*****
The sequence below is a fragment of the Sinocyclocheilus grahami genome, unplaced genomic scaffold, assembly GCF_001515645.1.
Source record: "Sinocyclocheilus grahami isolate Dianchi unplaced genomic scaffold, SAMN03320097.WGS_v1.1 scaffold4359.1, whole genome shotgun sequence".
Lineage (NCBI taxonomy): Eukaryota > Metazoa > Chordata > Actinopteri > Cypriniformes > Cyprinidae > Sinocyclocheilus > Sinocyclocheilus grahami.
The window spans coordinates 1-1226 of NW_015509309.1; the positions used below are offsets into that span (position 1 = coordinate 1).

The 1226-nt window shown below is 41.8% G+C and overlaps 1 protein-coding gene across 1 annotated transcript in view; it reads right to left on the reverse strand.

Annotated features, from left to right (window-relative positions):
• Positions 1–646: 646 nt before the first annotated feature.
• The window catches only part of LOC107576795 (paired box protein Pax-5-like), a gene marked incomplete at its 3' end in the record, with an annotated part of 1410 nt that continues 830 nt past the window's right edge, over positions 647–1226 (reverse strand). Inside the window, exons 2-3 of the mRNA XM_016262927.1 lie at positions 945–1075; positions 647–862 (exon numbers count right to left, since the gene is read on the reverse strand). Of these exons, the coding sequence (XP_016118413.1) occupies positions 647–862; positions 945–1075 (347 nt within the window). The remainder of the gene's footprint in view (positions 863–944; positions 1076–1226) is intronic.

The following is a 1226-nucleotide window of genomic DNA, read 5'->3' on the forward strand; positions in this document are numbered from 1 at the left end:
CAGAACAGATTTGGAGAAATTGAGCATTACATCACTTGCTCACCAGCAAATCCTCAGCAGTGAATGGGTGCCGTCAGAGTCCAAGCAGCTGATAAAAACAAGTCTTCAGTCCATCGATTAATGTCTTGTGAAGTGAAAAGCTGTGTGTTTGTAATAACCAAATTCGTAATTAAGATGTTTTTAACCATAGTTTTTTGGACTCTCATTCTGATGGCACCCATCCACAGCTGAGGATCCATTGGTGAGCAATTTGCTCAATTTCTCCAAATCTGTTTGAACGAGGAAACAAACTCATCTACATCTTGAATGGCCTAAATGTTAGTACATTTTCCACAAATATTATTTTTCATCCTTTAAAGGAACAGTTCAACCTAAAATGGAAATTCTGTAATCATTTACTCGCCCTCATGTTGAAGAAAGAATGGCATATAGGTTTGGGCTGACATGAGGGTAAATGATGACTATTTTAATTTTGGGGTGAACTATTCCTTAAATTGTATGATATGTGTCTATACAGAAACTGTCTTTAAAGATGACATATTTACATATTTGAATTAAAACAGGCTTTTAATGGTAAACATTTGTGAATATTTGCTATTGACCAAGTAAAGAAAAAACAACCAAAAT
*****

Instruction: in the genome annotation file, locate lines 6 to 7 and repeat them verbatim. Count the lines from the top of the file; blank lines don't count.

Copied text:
Annotated features, from left to right (window-relative positions):
• Positions 1–646: 646 nt before the first annotated feature.